*Bureau of Labor Statistics, U.S. Department of Labor, Occupational Outlook Handbook, Environmental Scientists and Specialists, on the Internet at https://www.bls.gov/ooh/life-physical-and-social-science/environmental-scientists-and-specialists.htm (visited March 24, 2022).
Your path to graduate is personal and individual. While someone else may graduate later even though they started school when you did, they may have had other academic commitments to satisfy. Others may be able to finish their programs sooner than you because they don’t have to deal with Reserve Officers Training Corps (ROTC) or work during their college years.
Look at how many credits are required for a Bachelor's Degree Environmental Studies. This is usually 120. If you take 30 credits per year, you’ll graduate in about four years. If you can take more classes, this will shorten the time you’re in school. Don’t forget to seek information from your assigned advisor. Doing so means you’re less likely to miss a required class, which could delay your graduation.
Before choosing a major there are some important facts you should know about.
Before you enroll in a college, make sure that they have the major you are considering. For Environmental Studies, many universities have whole departments devoted to the subject. If that is the case, then make sure they have the specific branch of Environmental Studies that interests you. If you are starting out at a community college, they may not have a specific degree for Environmental Studies, but they may offer the right math and Studies courses you will need as prerequisites. Investigate how well your community college work will synch with your later work in a university before registering.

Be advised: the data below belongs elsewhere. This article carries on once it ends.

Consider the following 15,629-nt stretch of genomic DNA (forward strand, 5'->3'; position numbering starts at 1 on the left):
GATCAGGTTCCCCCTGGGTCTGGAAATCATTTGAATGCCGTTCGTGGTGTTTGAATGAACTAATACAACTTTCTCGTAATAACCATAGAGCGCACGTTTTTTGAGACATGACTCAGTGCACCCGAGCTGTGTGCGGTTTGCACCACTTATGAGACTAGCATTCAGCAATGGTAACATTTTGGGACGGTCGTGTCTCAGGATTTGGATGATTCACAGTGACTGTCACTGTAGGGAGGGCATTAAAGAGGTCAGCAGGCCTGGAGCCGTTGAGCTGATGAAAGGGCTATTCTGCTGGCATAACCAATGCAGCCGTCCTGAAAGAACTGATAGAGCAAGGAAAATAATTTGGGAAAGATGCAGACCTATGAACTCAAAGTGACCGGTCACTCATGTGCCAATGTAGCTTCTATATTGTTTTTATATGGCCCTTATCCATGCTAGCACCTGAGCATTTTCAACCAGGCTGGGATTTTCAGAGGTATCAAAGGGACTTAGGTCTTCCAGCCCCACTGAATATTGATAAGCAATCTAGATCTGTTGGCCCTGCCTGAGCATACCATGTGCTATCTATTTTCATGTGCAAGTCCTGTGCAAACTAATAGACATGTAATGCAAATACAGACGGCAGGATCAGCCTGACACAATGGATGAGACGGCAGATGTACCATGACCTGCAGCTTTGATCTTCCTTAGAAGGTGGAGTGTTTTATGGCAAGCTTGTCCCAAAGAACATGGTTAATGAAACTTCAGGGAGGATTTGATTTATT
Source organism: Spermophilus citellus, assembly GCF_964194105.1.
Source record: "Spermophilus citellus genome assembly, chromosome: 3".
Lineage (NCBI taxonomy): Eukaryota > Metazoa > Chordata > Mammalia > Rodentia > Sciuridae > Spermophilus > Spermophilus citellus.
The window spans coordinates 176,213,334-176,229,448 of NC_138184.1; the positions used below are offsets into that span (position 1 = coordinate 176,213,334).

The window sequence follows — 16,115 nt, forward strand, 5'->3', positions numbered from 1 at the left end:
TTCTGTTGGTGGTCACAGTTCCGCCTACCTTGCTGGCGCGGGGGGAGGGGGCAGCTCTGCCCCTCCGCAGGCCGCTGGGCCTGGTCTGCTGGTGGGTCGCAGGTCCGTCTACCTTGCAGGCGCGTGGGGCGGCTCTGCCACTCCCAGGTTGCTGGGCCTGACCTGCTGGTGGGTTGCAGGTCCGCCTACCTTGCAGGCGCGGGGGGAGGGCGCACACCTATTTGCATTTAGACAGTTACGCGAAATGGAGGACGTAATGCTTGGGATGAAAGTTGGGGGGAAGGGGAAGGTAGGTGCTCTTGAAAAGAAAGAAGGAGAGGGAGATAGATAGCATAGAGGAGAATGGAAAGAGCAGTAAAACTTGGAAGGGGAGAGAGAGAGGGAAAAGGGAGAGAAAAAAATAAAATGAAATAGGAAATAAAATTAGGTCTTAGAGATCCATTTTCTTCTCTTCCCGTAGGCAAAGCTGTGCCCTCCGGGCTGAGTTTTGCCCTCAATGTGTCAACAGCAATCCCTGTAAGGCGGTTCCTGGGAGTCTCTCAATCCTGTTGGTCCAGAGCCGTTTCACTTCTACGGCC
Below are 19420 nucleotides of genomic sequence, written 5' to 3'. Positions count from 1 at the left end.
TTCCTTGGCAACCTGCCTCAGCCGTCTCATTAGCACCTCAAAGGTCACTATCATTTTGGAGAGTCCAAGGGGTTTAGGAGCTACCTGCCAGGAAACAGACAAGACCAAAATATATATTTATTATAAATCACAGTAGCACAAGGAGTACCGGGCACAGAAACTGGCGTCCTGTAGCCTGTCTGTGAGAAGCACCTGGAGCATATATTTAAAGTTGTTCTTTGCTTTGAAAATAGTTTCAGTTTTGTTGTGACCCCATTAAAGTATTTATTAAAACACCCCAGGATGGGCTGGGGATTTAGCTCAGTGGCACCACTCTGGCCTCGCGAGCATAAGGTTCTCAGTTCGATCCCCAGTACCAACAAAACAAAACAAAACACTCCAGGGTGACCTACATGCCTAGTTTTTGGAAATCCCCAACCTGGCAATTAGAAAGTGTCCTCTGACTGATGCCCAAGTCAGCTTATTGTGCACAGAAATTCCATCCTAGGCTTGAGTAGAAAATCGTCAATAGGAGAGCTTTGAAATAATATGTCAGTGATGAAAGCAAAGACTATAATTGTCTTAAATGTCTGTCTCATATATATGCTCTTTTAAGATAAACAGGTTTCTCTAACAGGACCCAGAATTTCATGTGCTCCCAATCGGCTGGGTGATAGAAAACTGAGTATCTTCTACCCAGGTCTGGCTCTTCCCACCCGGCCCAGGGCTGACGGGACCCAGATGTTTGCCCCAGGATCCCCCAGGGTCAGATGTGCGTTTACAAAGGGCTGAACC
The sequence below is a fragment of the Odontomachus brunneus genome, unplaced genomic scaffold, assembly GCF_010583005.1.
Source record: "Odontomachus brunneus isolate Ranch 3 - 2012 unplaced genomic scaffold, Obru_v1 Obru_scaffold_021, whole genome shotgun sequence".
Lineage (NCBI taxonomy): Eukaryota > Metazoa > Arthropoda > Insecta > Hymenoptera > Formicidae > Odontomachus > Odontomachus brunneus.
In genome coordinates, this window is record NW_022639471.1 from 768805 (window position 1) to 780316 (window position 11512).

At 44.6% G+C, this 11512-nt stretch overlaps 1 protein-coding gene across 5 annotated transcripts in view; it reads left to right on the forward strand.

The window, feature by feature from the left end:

This is a very important question to ask yourself. Your major should play a big part in the schools you are considering. Not every college may offer the major of your choice, so doing your homework is the first step of the selection process.
The two most prominent types of bachelor levels in Environmental Studies are: Bachelor of Arts degree (BA degree) and a Bachelor of Science degree (BS degree). A BA degree normally requires pupils to take fewer concentration courses as well as to focus more on discovering about Environmental Studies. These students have a little bit more flexibility when it pertains to customizing their education to meet their occupation objectives as well as goals.
The Bachelor of Science degree in Environmental Studies, on the other hand, is much less concentrated on exploration and even more targeted to a specific focus. Bachelor of Science students, usually, focus specifically on the area of their major and tend to be more career focused. Bachelor’s degrees in the clinical field, for example, are most likely to be a Bachelor of Science degree. You can find some sample classes for a Bachelor's Degree Environmental Studies below:
If you’re concerned about the specific graduation rate at each school, you’re most interested in, the Office of Institutional Research at each university should have that information. Nationwide, only 41% of university students finish within the four year timetable. The remaining 59% tend to stay in school for five years or more.